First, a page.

First high-resolution images released of Ceres from Dawn’s new lowest orbit

One of the first new images taken in Dawn’s lowest orbit around Ceres, showing the crater chain called Gerber Catena. Photo Credit: NASA/JPL-Caltech/UCLA/MPS/DLR/IDA
One of the first new images taken in Dawn’s lowest orbit around Ceres, showing the crater chain called Gerber Catena. Photo Credit: NASA/JPL-Caltech/UCLA/MPS/DLR/IDA

NASA has released the first images of the dwarf planet Ceres from the Dawn spacecraft’s new lowest orbit. This is the closest view that Dawn will have of Ceres and its intriguing white spots, providing an unprecedented look at this small but fascinating world.

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Mystery solved? odd bright spots on Ceres explained as salt deposits

False color view of Occator crater on Ceres, showing the unusual bright spots. The image was taken by the framing camera on NASA’s Dawn spacecraft from a distance of about 2,700 miles (4,400 kilometers). Image Credit: NASA/JPL-Caltech/UCLA/MPS/DLR/IDA
False color view of Occator crater on Ceres, showing the unusual bright spots. The image was taken by the framing camera on NASA’s Dawn spacecraft from a distance of about 4,400 kilometres (2,700 miles). Image Credit: NASA/JPL-Caltech/UCLA/MPS/DLR/IDA

There now might be a definitive answer to a puzzle which has intrigued both scientists and the public for some time: What are those odd bright spots on the dwarf planet Ceres? A new study suggests they are a type of salt, originating from a subsurface layer of briny water-ice. Another study points to the existence of ammonia-rich clays on Ceres.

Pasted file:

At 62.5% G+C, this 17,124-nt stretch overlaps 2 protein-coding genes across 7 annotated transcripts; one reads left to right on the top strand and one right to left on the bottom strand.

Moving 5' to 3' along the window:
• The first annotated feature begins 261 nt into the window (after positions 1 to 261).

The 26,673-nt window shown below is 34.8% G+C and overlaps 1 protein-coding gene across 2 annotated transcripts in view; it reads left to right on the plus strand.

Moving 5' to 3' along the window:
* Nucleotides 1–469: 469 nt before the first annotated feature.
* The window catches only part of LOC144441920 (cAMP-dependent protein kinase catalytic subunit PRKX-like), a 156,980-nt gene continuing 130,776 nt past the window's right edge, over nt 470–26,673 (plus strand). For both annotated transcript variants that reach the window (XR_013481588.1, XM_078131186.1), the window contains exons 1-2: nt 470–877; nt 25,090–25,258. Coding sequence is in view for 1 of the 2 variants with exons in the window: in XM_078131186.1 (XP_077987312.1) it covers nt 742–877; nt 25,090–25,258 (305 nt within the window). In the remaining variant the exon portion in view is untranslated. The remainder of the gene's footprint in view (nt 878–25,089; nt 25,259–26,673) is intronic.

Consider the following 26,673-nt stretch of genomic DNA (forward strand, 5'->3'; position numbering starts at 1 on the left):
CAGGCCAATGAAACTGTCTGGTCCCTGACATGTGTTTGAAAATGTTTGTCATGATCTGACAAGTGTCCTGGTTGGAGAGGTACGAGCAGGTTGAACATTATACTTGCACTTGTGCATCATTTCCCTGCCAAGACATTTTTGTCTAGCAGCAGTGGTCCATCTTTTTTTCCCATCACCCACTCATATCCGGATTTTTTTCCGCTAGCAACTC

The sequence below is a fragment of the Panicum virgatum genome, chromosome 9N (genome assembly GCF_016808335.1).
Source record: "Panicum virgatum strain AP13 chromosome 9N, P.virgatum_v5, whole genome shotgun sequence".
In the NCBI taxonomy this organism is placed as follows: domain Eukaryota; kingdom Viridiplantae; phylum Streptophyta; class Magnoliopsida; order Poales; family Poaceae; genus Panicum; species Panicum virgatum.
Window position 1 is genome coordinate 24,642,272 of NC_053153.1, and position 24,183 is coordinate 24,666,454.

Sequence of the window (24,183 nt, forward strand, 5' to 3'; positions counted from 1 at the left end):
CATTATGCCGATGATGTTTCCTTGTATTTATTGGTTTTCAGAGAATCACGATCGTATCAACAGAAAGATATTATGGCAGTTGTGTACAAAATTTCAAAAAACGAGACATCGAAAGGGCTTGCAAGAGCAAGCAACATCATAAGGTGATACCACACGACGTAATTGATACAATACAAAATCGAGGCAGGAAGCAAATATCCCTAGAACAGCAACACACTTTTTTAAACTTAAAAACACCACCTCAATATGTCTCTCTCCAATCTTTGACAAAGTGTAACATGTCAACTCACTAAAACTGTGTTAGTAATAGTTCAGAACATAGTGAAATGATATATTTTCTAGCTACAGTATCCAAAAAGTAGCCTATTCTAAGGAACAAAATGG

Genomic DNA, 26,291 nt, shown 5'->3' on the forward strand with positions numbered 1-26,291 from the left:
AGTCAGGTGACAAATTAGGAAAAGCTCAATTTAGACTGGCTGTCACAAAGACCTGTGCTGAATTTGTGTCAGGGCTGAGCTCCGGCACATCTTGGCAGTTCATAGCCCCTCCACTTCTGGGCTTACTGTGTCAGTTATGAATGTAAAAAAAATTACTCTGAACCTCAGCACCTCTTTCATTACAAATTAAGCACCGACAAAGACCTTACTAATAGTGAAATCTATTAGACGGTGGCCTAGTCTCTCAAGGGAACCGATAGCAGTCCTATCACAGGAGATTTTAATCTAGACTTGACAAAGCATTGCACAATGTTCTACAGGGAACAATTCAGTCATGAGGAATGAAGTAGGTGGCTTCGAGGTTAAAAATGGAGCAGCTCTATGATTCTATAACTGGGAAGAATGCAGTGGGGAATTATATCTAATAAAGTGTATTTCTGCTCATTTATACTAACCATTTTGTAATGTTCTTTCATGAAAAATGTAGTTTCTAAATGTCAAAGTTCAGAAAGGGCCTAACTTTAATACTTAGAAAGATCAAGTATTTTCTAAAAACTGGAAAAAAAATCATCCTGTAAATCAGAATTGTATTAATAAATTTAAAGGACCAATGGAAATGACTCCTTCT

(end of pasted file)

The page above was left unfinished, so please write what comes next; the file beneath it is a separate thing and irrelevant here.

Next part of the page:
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Haze detected above mystery bright spots on Ceres

The brightest of the bright spots on Ceres, in Occator crater. Haze detected above them may help scientists determine if they are made of ice, salts or something else. Photo Credit: NASA/JPL-Caltech/UCLA/MPS/DLR/IDA
The brightest of the bright spots on Ceres, in Occator crater. Haze detected above them may help scientists determine if they are made of ice, salts or something else. Photo Credit: NASA/JPL-Caltech/UCLA/MPS/DLR/IDA

The intriguing bright spots on dwarf planet/asteroid Ceres have been fascinating the public and scientists alike for the past few months, and now a new discovery might provide a valuable clue as to just what these spots are made of: the Dawn spacecraft has detected a periodic haze over the brightest spots in Occator crater.

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Image Gallery: new views of mystery bright spots on Ceres

The most well-known bright spots, now seen to be multiple small spots. Image Credit: NASA/JPL-Caltech/UCLA/MPS/DLR/IDA
The most well-known bright spots, now seen to be multiple small spots. Image Credit: NASA/JPL-Caltech/UCLA/MPS/DLR/IDA

Some new views of Ceres were released today from the Dawn spacecraft, which include the now-famous mystery bright spots, as well as some new spots not seen before. The most prominent “double spot” as previously viewed, can now be seen to be multiple spots of various sizes.

Read MoreImage Gallery: new views of mystery bright spots on Ceres